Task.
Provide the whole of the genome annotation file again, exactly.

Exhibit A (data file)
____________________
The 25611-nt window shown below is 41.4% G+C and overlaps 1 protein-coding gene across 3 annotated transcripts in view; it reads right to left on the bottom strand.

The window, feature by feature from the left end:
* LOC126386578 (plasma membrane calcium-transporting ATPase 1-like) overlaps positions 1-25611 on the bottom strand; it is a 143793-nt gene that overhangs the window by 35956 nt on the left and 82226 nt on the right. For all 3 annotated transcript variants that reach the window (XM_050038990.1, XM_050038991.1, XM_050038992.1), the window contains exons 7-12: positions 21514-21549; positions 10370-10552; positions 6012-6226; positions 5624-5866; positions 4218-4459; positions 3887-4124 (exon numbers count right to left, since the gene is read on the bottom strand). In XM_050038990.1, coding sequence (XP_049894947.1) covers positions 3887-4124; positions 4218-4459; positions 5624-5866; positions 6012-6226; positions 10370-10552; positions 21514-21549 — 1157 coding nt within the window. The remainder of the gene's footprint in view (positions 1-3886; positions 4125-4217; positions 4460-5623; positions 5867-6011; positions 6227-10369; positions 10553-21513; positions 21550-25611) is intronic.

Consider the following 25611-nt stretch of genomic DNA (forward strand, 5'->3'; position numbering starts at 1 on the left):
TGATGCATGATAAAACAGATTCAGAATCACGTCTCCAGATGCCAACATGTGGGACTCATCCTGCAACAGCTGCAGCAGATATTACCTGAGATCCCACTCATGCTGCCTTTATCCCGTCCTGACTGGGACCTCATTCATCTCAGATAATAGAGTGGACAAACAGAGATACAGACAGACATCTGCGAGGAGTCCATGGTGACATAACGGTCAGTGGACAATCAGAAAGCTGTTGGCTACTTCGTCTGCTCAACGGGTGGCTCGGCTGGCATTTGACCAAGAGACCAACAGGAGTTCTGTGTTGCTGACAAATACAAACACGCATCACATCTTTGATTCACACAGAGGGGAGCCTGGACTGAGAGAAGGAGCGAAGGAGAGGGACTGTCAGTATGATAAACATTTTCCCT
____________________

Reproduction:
The 25611-nt window shown below is 41.4% G+C and overlaps 1 protein-coding gene across 3 annotated transcripts in view; it reads right to left on the bottom strand.

The window, feature by feature from the left end:
* LOC126386578 (plasma membrane calcium-transporting ATPase 1-like) overlaps positions 1-25611 on the bottom strand; it is a 143793-nt gene that overhangs the window by 35956 nt on the left and 82226 nt on the right. For all 3 annotated transcript variants that reach the window (XM_050038990.1, XM_050038991.1, XM_050038992.1), the window contains exons 7-12: positions 21514-21549; positions 10370-10552; positions 6012-6226; positions 5624-5866; positions 4218-4459; positions 3887-4124 (exon numbers count right to left, since the gene is read on the bottom strand). In XM_050038990.1, coding sequence (XP_049894947.1) covers positions 3887-4124; positions 4218-4459; positions 5624-5866; positions 6012-6226; positions 10370-10552; positions 21514-21549 — 1157 coding nt within the window. The remainder of the gene's footprint in view (positions 1-3886; positions 4125-4217; positions 4460-5623; positions 5867-6011; positions 6227-10369; positions 10553-21513; positions 21550-25611) is intronic.

Consider the following 25611-nt stretch of genomic DNA (forward strand, 5'->3'; position numbering starts at 1 on the left):
TGATGCATGATAAAACAGATTCAGAATCACGTCTCCAGATGCCAACATGTGGGACTCATCCTGCAACAGCTGCAGCAGATATTACCTGAGATCCCACTCATGCTGCCTTTATCCCGTCCTGACTGGGACCTCATTCATCTCAGATAATAGAGTGGACAAACAGAGATACAGACAGACATCTGCGAGGAGTCCATGGTGACATAACGGTCAGTGGACAATCAGAAAGCTGTTGGCTACTTCGTCTGCTCAACGGGTGGCTCGGCTGGCATTTGACCAAGAGACCAACAGGAGTTCTGTGTTGCTGACAAATACAAACACGCATCACATCTTTGATTCACACAGAGGGGAGCCTGGACTGAGAGAAGGAGCGAAGGAGAGGGACTGTCAGTATGATAAACATTTTCCCT